Richard Chapman led his Augustana College of South Dakota team to two NCAA Division II tournament berths in his four seasons and ranks as the second-highest scoring guard in Vikings' history. Chapman scored 1,381 career points and was a three-time all-conference selection and three-time all-academic selection in the North Central Intercollegiate Athletic Conference. Inducted into the Augustana College Athletic Hall of Fame in 1991, Chapman is the president and chief executive officer of Clark Bardes Consulting, the largest compensation and benefits consulting firm in banking history. The recipient of a NCAA Silver Anniversary award in January, he pioneered the development of Fellowship of Christian Athletes organizations on 50 high schools and 10 college campuses in South Dakota. Chapman is active in St. Paul's Outreach program for college campus ministry as a member of the board of directors and with the Summit Academy Advisory Board for inner city educational and career placement service organization.
A three-time All-America selection and member of the NCAA all-tournament team as a Marquette University senior, Bo Ellis closed out his career as the Golden Eagles' second all-time scorer. Ellis didn't miss any of the 119 games in his college career as Coach Al McGuire's teams had an amazing 101-18 record during that span. He led Marquette in rebounding for three straight seasons and is the only player in school history to start in two NCAA championship games, leading his team to the national championship in 1977. The first round draft choice of the Washington Bullets in 1977, Ellis was an assistant coach at Marquette from 1988-98 and had his jersey retired at Marquette in 1992. Ellis, the recipient of a NCAA Silver Anniversary award in January, is the head basketball coach at Chicago State University.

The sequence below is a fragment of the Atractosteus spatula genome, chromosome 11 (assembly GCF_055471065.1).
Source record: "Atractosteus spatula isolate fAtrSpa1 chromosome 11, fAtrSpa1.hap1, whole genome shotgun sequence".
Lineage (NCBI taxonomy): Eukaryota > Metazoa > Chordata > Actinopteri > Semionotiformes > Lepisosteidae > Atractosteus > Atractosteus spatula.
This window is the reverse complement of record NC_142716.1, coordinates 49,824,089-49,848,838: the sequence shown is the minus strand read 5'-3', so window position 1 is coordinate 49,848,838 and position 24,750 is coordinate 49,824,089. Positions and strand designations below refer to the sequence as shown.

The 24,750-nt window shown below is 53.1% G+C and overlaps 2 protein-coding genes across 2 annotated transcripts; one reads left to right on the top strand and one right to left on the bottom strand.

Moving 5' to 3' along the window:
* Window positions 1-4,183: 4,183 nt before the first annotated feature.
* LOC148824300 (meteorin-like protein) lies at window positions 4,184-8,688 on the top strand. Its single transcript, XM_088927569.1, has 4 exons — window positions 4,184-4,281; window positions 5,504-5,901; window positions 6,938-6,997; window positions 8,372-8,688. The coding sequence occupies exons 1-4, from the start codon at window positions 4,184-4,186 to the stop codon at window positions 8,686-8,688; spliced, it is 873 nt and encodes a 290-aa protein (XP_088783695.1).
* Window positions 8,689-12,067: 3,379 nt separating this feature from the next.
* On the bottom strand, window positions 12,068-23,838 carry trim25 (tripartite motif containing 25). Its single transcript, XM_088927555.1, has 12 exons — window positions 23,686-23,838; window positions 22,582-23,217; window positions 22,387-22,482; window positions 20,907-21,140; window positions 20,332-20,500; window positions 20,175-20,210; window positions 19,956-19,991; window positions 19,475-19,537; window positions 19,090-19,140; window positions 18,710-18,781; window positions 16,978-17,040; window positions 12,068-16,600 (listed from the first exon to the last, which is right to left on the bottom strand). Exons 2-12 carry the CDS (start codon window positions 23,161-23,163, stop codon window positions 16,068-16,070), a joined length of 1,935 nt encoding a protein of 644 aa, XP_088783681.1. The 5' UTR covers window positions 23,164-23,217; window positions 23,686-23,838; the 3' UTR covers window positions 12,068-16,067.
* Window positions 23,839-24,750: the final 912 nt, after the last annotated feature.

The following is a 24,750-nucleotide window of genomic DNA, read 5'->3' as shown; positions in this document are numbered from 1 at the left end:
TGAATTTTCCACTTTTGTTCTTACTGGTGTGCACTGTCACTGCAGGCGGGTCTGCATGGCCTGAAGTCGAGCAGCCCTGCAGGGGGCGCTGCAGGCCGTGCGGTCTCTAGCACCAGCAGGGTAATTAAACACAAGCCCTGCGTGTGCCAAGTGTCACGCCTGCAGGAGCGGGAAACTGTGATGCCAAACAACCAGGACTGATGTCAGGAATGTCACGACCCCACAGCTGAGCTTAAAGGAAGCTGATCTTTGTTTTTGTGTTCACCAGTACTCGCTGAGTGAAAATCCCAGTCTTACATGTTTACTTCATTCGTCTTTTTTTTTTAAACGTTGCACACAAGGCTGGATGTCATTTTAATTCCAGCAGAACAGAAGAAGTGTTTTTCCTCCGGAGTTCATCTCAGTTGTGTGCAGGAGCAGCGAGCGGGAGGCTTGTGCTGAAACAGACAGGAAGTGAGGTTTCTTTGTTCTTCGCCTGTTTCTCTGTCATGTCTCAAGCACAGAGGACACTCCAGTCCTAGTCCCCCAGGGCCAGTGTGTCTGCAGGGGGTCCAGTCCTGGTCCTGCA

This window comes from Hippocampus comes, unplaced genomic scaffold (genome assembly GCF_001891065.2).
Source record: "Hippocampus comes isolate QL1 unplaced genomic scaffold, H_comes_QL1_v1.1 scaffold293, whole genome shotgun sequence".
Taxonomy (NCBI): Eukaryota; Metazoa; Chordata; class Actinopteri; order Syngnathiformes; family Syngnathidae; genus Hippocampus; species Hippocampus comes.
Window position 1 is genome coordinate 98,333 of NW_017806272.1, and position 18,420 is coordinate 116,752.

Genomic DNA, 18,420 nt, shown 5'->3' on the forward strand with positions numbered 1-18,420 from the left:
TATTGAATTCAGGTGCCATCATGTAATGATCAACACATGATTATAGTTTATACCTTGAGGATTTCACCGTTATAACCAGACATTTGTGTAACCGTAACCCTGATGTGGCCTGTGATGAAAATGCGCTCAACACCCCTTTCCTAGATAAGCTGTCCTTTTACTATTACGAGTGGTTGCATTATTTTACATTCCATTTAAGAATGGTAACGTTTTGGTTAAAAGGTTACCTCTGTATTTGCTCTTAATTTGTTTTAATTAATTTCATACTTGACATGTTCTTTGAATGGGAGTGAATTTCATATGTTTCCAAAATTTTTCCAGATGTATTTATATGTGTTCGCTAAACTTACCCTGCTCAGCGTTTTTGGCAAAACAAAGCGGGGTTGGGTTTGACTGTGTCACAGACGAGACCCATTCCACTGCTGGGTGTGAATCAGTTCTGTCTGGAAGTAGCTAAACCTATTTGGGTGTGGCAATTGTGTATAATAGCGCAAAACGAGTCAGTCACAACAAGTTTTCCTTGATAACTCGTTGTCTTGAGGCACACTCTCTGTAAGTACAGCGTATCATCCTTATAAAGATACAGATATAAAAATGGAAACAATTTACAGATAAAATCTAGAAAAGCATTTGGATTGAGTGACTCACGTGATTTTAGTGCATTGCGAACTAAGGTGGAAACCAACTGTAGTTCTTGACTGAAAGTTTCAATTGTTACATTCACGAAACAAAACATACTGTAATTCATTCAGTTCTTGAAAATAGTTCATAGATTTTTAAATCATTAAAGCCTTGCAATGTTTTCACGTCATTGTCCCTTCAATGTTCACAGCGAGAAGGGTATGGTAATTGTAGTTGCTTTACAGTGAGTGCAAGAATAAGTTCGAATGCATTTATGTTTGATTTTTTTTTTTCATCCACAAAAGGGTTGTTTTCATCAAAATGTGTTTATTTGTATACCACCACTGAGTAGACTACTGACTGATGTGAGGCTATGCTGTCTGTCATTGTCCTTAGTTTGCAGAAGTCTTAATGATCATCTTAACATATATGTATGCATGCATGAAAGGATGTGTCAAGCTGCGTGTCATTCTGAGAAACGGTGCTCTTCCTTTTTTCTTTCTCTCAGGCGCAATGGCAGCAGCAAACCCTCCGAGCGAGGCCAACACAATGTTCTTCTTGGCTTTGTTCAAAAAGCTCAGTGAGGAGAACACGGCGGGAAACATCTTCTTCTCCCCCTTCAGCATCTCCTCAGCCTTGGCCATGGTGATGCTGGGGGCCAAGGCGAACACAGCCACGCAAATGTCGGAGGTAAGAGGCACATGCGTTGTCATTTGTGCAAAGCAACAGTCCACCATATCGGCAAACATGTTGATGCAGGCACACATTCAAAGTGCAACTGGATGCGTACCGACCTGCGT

Marques Johnson was a four-year letterman and three-year starter for UCLA, playing for John Wooden and Gene Bartow. In his sophomore season, the 6-7 forward helped lead the Bruins to their 10th NCAA championship in 12 seasons under Wooden. After again helping the Bruins to the Final Four in his junior season, Johnson led UCLA in scoring and rebounding as a senior captain in 1976-77 and was the recipient of the first John R. Wooden Award as the National Player of the Year. The consensus All-America selection was the third pick in the NBA draft by the Milwaukee Bucks and earned all-NBA honors several times in his 10 seasons. Now a basketball analyst for Fox Sports, Johnson has had two sons follow in the UCLA basketball program. Kris played for the Bruins from 1995-98 and Josiah is a freshman forward.
One of the true legends and most entertaining personalities in college basketball, Abe Lemons coached for 34 seasons, leading his teams to a record of 599 wins and 343 losses. Lemons coached for three seasons at Pan American and six at Texas between a total of 25 years at Oklahoma City University, where he had been a standout player, graduating in 1950. Lemons coached at Texas from 1976 until 1982, leading the Longhorns to an NIT championship in 1978 when he was named NABC Coach of the Year. He returned to Oklahoma City in 1983 and coached for seven more seasons until retiring in 1990. His 1986-87 team gained the nation's top ranking in the NAIA with a 34-1 won-lost record. Lemons was inducted into the Oklahoma Sports Hall of Fame in 1990 and is also a member of the Oklahoma City University Hall of Fame.